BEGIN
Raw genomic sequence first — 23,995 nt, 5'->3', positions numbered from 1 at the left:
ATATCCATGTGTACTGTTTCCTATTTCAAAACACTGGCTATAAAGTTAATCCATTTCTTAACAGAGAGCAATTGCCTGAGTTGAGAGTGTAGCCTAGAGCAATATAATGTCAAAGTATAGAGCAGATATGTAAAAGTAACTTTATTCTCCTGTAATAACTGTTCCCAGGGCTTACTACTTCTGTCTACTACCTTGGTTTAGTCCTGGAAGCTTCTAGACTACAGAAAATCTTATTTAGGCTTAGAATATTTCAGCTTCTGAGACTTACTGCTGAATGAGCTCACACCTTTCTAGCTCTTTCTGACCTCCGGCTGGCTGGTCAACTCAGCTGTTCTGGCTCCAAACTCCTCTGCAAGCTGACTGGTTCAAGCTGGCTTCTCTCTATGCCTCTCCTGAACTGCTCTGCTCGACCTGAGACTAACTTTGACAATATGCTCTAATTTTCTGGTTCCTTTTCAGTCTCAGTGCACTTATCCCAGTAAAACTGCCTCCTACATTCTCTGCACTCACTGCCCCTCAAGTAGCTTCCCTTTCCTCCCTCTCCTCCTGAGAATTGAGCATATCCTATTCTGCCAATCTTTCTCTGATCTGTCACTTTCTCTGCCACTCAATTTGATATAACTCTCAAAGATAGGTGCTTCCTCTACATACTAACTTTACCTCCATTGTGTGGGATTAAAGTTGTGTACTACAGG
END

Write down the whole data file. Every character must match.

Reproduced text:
Raw genomic sequence first — 23,995 nt, 5'->3', positions numbered from 1 at the left:
ATATCCATGTGTACTGTTTCCTATTTCAAAACACTGGCTATAAAGTTAATCCATTTCTTAACAGAGAGCAATTGCCTGAGTTGAGAGTGTAGCCTAGAGCAATATAATGTCAAAGTATAGAGCAGATATGTAAAAGTAACTTTATTCTCCTGTAATAACTGTTCCCAGGGCTTACTACTTCTGTCTACTACCTTGGTTTAGTCCTGGAAGCTTCTAGACTACAGAAAATCTTATTTAGGCTTAGAATATTTCAGCTTCTGAGACTTACTGCTGAATGAGCTCACACCTTTCTAGCTCTTTCTGACCTCCGGCTGGCTGGTCAACTCAGCTGTTCTGGCTCCAAACTCCTCTGCAAGCTGACTGGTTCAAGCTGGCTTCTCTCTATGCCTCTCCTGAACTGCTCTGCTCGACCTGAGACTAACTTTGACAATATGCTCTAATTTTCTGGTTCCTTTTCAGTCTCAGTGCACTTATCCCAGTAAAACTGCCTCCTACATTCTCTGCACTCACTGCCCCTCAAGTAGCTTCCCTTTCCTCCCTCTCCTCCTGAGAATTGAGCATATCCTATTCTGCCAATCTTTCTCTGATCTGTCACTTTCTCTGCCACTCAATTTGATATAACTCTCAAAGATAGGTGCTTCCTCTACATACTAACTTTACCTCCATTGTGTGGGATTAAAGTTGTGTACTACAGG